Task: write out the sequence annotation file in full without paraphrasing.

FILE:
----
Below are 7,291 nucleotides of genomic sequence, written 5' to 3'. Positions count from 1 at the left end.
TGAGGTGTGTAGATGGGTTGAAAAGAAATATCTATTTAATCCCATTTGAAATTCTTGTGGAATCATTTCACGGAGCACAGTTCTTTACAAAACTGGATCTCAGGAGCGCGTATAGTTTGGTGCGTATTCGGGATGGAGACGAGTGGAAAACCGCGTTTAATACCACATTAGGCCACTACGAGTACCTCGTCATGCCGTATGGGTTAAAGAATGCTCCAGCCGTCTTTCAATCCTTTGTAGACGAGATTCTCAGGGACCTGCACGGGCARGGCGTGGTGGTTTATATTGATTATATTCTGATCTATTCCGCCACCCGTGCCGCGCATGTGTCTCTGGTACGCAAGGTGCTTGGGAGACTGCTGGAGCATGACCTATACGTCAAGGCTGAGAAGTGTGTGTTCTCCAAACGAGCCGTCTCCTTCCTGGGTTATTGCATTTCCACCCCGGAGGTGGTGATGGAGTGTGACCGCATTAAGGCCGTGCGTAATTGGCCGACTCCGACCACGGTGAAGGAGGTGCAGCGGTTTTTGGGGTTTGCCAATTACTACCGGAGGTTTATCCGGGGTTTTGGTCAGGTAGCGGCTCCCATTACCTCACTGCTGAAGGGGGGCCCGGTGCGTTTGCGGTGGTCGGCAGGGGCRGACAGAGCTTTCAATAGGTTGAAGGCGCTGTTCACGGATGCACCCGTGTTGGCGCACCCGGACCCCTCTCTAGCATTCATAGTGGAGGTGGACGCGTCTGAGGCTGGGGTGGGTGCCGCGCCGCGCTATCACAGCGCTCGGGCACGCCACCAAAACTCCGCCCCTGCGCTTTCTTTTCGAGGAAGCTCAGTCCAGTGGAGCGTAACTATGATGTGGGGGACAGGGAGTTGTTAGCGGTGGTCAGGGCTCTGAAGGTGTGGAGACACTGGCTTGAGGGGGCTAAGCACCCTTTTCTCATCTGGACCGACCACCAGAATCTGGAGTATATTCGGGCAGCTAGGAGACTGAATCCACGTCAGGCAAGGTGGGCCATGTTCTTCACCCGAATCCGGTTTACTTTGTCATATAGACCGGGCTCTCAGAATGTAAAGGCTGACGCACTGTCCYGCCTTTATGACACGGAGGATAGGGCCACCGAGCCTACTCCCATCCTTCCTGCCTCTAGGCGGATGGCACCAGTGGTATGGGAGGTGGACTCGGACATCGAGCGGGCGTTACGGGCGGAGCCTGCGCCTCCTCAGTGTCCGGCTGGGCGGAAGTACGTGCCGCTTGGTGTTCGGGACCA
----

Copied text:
Below are 7,291 nucleotides of genomic sequence, written 5' to 3'. Positions count from 1 at the left end.
TGAGGTGTGTAGATGGGTTGAAAAGAAATATCTATTTAATCCCATTTGAAATTCTTGTGGAATCATTTCACGGAGCACAGTTCTTTACAAAACTGGATCTCAGGAGCGCGTATAGTTTGGTGCGTATTCGGGATGGAGACGAGTGGAAAACCGCGTTTAATACCACATTAGGCCACTACGAGTACCTCGTCATGCCGTATGGGTTAAAGAATGCTCCAGCCGTCTTTCAATCCTTTGTAGACGAGATTCTCAGGGACCTGCACGGGCARGGCGTGGTGGTTTATATTGATTATATTCTGATCTATTCCGCCACCCGTGCCGCGCATGTGTCTCTGGTACGCAAGGTGCTTGGGAGACTGCTGGAGCATGACCTATACGTCAAGGCTGAGAAGTGTGTGTTCTCCAAACGAGCCGTCTCCTTCCTGGGTTATTGCATTTCCACCCCGGAGGTGGTGATGGAGTGTGACCGCATTAAGGCCGTGCGTAATTGGCCGACTCCGACCACGGTGAAGGAGGTGCAGCGGTTTTTGGGGTTTGCCAATTACTACCGGAGGTTTATCCGGGGTTTTGGTCAGGTAGCGGCTCCCATTACCTCACTGCTGAAGGGGGGCCCGGTGCGTTTGCGGTGGTCGGCAGGGGCRGACAGAGCTTTCAATAGGTTGAAGGCGCTGTTCACGGATGCACCCGTGTTGGCGCACCCGGACCCCTCTCTAGCATTCATAGTGGAGGTGGACGCGTCTGAGGCTGGGGTGGGTGCCGCGCCGCGCTATCACAGCGCTCGGGCACGCCACCAAAACTCCGCCCCTGCGCTTTCTTTTCGAGGAAGCTCAGTCCAGTGGAGCGTAACTATGATGTGGGGGACAGGGAGTTGTTAGCGGTGGTCAGGGCTCTGAAGGTGTGGAGACACTGGCTTGAGGGGGCTAAGCACCCTTTTCTCATCTGGACCGACCACCAGAATCTGGAGTATATTCGGGCAGCTAGGAGACTGAATCCACGTCAGGCAAGGTGGGCCATGTTCTTCACCCGAATCCGGTTTACTTTGTCATATAGACCGGGCTCTCAGAATGTAAAGGCTGACGCACTGTCCYGCCTTTATGACACGGAGGATAGGGCCACCGAGCCTACTCCCATCCTTCCTGCCTCTAGGCGGATGGCACCAGTGGTATGGGAGGTGGACTCGGACATCGAGCGGGCGTTACGGGCGGAGCCTGCGCCTCCTCAGTGTCCGGCTGGGCGGAAGTACGTGCCGCTTGGTGTTCGGGACCA